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Drive Time drives and gives a full review of the 2010 Chevrolet Camaro SS.
Tags:2010 Chevrolet Camaro SS Car Review,Chevrolet Muscle Car, 2010 Chevrolet Camaro SS,Chevrolet 400 Horsepower engine,chevrolet 426 horsepower engine,chevrolet camaro ss review,chevrolet camero 0-60,drive time,steve hammes
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2010 Chevrolet Camaro SS Car Review
I first spend a week with the Camaro LT. The V6 powered cony car that felt more akin to the well-behaved Malibu. And now to see if that finality can be over come by a Corvette engine, Rembo breaks and beefier suspension and the answer for the most part is “Yes it can”. If you were expecting to visually see huge differences between the V6 and SS, you’d be wrong. The SS models have a stimulated air intake located in the upper front fascia and the lower air intake is larger but otherwise, you’d have trouble telling this Camaro from the one I drove last week. The interior is nearly identical too, with the only exception is being the SS badge at the bottom of the steering wheel and the SS embroidery in the front head rests.
This here is the top trimmed 2SS and again it came equipped with the six-speed auto, a $1,185.00 option. This choice also necessitates an engine modification and eliminates some performance goodies. You keep the six-speed manual you’ll get the LS3 engine making 426 horsepower and 420-pound feet of torque. The L99 engine under here is a variant of the LS3 for the automatic transmission models and comes with active fuel management. With a lower compression ratio, the horsepower gives to 400 and the torque to 410 at 4300 RPM. You also can't get the launch control in this configuration either. But the auto is geared short for quick take offs and can be shifted with buttons on the back of the steering wheel. It also has performance algorithms which will hold gears while you're getting the SS side ways.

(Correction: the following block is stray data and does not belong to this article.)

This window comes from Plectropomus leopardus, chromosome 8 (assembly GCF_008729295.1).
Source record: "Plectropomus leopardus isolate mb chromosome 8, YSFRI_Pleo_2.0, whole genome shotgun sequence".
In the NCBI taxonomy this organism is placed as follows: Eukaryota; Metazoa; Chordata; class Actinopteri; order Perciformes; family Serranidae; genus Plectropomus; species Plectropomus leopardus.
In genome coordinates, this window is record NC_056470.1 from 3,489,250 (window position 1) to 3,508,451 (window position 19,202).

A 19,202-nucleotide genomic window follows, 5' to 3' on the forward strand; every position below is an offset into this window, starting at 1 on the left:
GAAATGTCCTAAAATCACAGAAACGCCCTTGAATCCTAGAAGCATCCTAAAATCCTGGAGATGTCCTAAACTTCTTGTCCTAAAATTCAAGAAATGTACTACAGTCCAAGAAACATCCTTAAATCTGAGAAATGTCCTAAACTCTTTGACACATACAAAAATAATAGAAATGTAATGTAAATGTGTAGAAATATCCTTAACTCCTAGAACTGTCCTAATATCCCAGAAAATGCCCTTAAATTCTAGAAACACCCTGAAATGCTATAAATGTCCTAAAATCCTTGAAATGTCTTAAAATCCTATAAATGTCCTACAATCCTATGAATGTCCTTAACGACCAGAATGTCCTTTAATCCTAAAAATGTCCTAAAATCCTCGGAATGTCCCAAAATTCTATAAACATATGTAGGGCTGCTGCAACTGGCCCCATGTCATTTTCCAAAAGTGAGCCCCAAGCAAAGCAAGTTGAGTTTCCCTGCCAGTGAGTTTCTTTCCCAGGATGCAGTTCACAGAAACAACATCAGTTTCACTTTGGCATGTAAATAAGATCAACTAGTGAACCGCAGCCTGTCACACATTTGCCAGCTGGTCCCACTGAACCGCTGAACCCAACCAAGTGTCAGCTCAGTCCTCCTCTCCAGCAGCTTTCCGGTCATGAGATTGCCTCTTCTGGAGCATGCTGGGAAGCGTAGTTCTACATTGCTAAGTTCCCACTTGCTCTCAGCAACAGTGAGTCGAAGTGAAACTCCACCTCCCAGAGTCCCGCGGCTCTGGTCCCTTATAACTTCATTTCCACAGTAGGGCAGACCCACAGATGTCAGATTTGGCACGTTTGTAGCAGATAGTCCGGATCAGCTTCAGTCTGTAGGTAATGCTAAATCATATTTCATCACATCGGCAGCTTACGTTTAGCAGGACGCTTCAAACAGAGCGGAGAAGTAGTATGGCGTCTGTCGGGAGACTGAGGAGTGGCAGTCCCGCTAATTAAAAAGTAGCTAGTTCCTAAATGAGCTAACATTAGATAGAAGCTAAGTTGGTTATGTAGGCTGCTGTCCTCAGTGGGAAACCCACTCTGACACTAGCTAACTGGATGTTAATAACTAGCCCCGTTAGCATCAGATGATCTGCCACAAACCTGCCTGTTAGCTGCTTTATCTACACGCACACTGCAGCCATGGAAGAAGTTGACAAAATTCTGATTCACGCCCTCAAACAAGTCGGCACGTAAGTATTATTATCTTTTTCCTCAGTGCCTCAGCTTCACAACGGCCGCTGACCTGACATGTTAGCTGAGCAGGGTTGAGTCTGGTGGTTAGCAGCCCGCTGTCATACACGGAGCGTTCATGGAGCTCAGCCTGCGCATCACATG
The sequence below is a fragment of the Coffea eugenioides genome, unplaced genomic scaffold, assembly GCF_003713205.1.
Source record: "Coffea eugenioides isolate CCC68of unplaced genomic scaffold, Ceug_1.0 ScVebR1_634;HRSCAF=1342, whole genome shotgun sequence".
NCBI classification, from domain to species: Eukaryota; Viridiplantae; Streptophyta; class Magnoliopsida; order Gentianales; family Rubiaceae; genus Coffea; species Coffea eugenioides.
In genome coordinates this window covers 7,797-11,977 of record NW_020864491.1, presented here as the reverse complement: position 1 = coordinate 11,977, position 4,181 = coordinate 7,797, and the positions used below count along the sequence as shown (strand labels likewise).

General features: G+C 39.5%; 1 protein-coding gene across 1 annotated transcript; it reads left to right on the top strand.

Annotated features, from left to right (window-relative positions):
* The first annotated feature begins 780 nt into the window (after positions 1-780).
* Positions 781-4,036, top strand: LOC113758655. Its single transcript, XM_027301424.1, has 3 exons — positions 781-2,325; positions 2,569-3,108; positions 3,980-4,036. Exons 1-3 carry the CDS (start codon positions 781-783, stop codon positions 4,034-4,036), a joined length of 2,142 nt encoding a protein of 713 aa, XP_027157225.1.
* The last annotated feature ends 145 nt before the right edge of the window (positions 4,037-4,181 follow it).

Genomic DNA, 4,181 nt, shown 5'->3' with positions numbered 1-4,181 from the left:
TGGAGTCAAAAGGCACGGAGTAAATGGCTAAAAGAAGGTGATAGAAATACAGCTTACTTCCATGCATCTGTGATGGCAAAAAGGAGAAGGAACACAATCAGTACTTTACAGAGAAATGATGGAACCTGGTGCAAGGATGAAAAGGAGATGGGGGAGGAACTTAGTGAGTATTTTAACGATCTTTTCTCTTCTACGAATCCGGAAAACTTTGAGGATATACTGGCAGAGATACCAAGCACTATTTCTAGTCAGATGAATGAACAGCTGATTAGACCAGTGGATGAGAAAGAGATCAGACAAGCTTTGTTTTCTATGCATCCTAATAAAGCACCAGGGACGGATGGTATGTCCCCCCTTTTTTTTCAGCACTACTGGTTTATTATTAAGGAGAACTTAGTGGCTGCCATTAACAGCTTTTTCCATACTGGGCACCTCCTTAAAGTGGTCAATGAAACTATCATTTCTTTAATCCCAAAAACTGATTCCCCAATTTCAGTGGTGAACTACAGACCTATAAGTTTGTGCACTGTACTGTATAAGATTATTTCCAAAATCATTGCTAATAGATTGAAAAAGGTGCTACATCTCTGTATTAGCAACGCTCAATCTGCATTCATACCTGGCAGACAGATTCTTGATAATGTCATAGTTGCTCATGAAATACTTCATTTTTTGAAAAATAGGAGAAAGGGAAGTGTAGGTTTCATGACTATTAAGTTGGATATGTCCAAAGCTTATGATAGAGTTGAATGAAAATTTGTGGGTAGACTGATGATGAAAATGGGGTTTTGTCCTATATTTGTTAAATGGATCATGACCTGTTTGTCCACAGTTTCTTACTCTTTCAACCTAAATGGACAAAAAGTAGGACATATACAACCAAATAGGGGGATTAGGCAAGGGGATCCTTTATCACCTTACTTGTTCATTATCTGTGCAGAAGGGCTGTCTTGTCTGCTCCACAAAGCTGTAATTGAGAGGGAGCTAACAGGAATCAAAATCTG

And here’s the kicker, it’s the fastest and most fuel efficient choice. An impressive zero to 60 time of 4.6 seconds is obtained by deactivating the stabila trak and mashing the accelerator. The quarter mile wheezes by in 13.1 seconds at 109 miles per hour. Slightly behind it’s stick shift counterpart. This powertrain brings the grunt and eagerness that felt so uninspired in the V6 Camaro yet I imagined I’d still prefer the manual transmission to the lace A-fair automatic just as I did in the Challenger. Gas mileage is rated at 16 MPG City in 25 highway and it will accept regular unleaded.
The exhaust played the big V8 sounds great at least to those outside because the hushed interior let’s very little in. And the SS bites the corners a little harder and you could push it into those bends with greater confidence thanks to the mighty Brembos. The fully independent sophisticated suspension is something unusual on the pony card but it's the Camaro’s modern pliant ride and composed handling that betters its Dodge competition in performance. But at the same time forgoes the retro feel that the Challenger does so well. Its weight and size still keep it from being a super nimble sports coupe. Indeed, this is a big car with a squished roof and as such the visibility out the front is somewhat limited especially from the passenger seat where there is no height adjustment. A lack of rear headroom should also be noted. The rest of the interior is retro styled, quiet and comfortable but generally unspectacular with lots of black plastic and sun confused themes.
All in all the SS put some significant distance between it self and the V6 model. So there are distinct choices for all types of buyers. Performance lovers only have to look here though. Personally, I prefer the Challenger SRT8 with the stick shift but that car cost quite a bit more. MSRP of the top trim Camaro 2SS is $34,180.00 while this car stickers for $35,760.00. A nice price even if the Camaro SS isn’t quite sure what it wants to be. For Drive Time on Yahoo Autos, I'm Steve Hammes.